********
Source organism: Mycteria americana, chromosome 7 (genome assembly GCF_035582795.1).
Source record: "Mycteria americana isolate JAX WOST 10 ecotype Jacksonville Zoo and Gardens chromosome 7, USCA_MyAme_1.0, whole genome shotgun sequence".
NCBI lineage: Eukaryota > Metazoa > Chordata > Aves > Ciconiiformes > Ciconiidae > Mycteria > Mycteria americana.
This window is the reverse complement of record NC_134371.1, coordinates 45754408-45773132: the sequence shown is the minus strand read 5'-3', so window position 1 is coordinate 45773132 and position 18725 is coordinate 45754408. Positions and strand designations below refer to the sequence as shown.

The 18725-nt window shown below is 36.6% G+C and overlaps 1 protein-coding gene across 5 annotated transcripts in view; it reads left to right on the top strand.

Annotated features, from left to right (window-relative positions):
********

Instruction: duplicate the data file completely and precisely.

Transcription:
Source organism: Mycteria americana, chromosome 7 (genome assembly GCF_035582795.1).
Source record: "Mycteria americana isolate JAX WOST 10 ecotype Jacksonville Zoo and Gardens chromosome 7, USCA_MyAme_1.0, whole genome shotgun sequence".
NCBI lineage: Eukaryota > Metazoa > Chordata > Aves > Ciconiiformes > Ciconiidae > Mycteria > Mycteria americana.
This window is the reverse complement of record NC_134371.1, coordinates 45754408-45773132: the sequence shown is the minus strand read 5'-3', so window position 1 is coordinate 45773132 and position 18725 is coordinate 45754408. Positions and strand designations below refer to the sequence as shown.

The 18725-nt window shown below is 36.6% G+C and overlaps 1 protein-coding gene across 5 annotated transcripts in view; it reads left to right on the top strand.

Annotated features, from left to right (window-relative positions):